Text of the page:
Determinations of disability are made by the Commissioner, pursuant to the five-step process outlined in 20 C.F.R. § 404.1520. The claimant bears the burden of proof at steps one through four. Bowen v. Yuckert, 482 U.S. 137, 146 n.5 (1987); Gist v. Barnhart, 67 Fed. Appx. 78, 81 (3d Cir. 2003).

At the first step of the evaluation process, the Commissioner must determine whether the claimant is currently engaged in substantial gainful activity.*fn1 20 C.F.R. § 404.1520(b). If a claimant is found to be engaged in such activity, the claimant is not "disabled" and the disability claim will be denied. Id.; Yuckert, 482 U.S. at 141.

At step two, the Commissioner must determine whether the claimant is suffering from a severe impairment. 20 C.F.R. §§ 404.1520(a)(ii), (c). An impairment is severe if it "significantly limits [a claimant's] physical or mental ability to do basic work activities." Id. In determining whether the claimant has a severe impairment, the age, education, and work experience of the claimant will not be considered. Id. If the claimant is found to have a severe impairment, the Commissioner addresses step three of the process.

At step three, the Commissioner compares the medical evidence of the claimant's impairment(s) with the impairments presumed severe enough to preclude any gainful work, listed in 20 C.F.R. Part 404, Subpart P, Appendix 1. See 20 C.F.R. § 404.1594(f)(2). If a claimant's impairment meets or equals one of the listed impairments, he will be found disabled under the Social Security Act. If the claimant does not suffer from a listed impairment or its equivalent, the analysis proceeds to step four.

In Burnett v. Comm'r of Soc. Sec., 220 F.3d 112, 119-20, 120 n.2 (3d Cir. 2000), the Third Circuit found that to deny a claim at step three, the ALJ must specify which listings*fn2 apply and give reasons why those listings are not met or equaled. In Jones v. Barnhart, 364 F.3d 501, 505 (3d Cir. 2004), however, the Third Circuit noted that "Burnett does not require the ALJ to use particular language or adhere to a particular format in conducting his analysis. Rather, the function of Burnett is to ensure that there is sufficient development of the record and explanation of findings to permit meaningful review." (Id.) An ALJ satisfies this standard by "clearly evaluating the available medical evidence in the record and then setting forth that evaluation in an opinion, even where the ALJ did not identify or analyze the most relevant listing." Scatorchia v. Comm'r of Soc. Sec., 137 Fed. Appx. 468, 471 (3d Cir. 2005).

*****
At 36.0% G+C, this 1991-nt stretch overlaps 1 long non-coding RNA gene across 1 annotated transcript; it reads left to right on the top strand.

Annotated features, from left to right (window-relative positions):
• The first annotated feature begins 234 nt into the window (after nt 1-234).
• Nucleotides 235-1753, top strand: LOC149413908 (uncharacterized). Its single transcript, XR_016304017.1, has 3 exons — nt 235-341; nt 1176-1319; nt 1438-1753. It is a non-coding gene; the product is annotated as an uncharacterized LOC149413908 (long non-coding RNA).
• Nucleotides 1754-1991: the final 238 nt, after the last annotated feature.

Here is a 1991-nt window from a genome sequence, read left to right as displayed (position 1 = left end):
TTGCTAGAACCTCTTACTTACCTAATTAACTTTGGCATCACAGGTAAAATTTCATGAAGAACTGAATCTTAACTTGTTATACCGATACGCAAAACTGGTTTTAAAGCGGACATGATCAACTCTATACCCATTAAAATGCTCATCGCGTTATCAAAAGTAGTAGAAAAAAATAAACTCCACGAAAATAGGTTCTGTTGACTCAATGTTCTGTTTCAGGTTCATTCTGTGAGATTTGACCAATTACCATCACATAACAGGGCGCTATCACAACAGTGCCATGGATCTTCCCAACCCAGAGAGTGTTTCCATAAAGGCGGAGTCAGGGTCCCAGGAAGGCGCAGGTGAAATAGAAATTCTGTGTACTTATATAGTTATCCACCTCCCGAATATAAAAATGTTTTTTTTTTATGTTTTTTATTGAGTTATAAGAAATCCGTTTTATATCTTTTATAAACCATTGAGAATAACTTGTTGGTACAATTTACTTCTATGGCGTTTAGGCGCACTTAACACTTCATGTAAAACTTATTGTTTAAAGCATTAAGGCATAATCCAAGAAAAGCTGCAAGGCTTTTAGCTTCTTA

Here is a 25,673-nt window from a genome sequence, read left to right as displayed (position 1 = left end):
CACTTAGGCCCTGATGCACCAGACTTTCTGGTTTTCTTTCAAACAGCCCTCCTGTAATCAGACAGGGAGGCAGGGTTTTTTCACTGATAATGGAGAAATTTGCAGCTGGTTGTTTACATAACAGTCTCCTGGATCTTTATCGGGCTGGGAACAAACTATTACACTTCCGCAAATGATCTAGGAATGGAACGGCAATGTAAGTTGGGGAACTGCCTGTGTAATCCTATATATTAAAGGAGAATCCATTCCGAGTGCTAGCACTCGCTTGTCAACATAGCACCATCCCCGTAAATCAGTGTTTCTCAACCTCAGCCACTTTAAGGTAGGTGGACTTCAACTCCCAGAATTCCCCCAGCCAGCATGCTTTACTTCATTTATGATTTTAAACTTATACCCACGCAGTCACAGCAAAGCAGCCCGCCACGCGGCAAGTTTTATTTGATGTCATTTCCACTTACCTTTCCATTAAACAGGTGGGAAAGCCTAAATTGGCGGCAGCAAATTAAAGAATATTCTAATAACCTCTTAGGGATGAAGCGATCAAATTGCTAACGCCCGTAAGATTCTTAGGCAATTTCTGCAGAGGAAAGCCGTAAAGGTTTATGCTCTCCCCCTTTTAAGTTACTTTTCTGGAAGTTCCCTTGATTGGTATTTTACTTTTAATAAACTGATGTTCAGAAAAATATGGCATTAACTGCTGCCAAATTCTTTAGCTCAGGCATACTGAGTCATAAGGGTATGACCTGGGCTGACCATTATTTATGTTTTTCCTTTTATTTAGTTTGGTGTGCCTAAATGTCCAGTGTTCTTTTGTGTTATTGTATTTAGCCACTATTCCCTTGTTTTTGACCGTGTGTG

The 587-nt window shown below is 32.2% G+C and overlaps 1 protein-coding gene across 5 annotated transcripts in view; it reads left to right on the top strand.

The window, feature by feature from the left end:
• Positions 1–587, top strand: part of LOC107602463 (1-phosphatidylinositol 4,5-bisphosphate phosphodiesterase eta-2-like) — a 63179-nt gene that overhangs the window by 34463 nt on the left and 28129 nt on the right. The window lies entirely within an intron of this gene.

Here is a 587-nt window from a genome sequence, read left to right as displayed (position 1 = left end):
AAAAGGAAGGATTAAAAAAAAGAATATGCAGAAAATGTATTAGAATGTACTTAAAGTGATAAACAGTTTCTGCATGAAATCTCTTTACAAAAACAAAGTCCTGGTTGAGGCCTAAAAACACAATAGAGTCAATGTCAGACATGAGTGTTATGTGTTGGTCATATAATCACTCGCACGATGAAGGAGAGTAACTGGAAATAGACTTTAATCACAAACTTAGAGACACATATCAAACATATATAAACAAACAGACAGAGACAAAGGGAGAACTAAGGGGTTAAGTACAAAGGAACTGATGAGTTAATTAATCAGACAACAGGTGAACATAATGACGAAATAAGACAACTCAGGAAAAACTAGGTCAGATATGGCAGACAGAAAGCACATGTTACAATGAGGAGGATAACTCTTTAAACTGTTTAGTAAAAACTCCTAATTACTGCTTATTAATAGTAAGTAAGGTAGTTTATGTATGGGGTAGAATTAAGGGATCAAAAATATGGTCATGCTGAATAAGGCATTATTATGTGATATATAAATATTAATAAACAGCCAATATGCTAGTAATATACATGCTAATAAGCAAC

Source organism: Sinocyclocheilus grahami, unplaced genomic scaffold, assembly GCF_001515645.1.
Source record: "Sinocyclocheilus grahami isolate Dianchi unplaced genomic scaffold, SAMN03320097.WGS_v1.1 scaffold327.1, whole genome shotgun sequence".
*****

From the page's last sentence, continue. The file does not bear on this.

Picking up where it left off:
Step four requires the ALJ to consider whether the claimant retains the residual functional capacity to perform his past relevant work. 20 C.F.R. § 404.1520(e). If the claimant is able to perform his past relevant work, he will not be found disabled under the Act. In Burnett, the Third Circuit set forth the analysis at step four:

In step four, the ALJ must determine whether a claimant's residual functional capacity enables her to perform her past relevant work. This step involves three substeps: (1) the ALJ must make specific findings of fact as to the claimant's residual functional capacity; (2) the ALJ must make findings of the physical and mental demands of the claimant's past relevant work; and (3) the ALJ must compare the residual functional capacity to the past relevant work to determine whether claimant has the level of capability needed to perform the past relevant work.

Burnett, 220 F.3d at 120. If the claimant is unable to resume his past work, and his condition is deemed "severe," yet not listed, the evaluation moves to the final step.

At the fifth step, the burden of production shifts to the Commissioner, who must demonstrate that there are other jobs existing in significant numbers in the national economy which the claimant can perform, consistent with his medical impairments, age, education, past work experience, and residual functional capacity. 20 C.F.R. §§ 404.1512(g), 404.1560(c)(1). If the ALJ finds a significant number of jobs that claimant can perform, the claimant will not be found disabled. Id.

When the claimant has only exertional limitations, the Commissioner may utilize the Medical-Vocational Guidelines found in 20 C.F.R. Part 404, Subpart P, Appendix 2 to meet the burden of establishing the existence of jobs in the national economy. These guidelines dictate a result of "disabled" or "not disabled" according to combinations of factors (age, education level, work history, and residual functional capacity). These guidelines reflect the administrative notice taken of the numbers of jobs in the national economy that exist for different combinations of these factors. 20 C.F.R. Part 404, Subpart P, Appendix 2, Paragraph 200.00(b). When a claimant's vocational factors, as determined in the preceding steps of the evaluation, coincide with a combination listed in Appendix 2, the guideline directs a conclusion as to whether an individual is disabled. 20 C.F.R. § 404.1569; Heckler v. Campbell, 461 U.S. 458 (1983). The claimant may rebut any finding of fact as to a vocational factor. 20 C.F.R. Part 404, Subpart P, Appendix 2, Paragraph 200.00(b).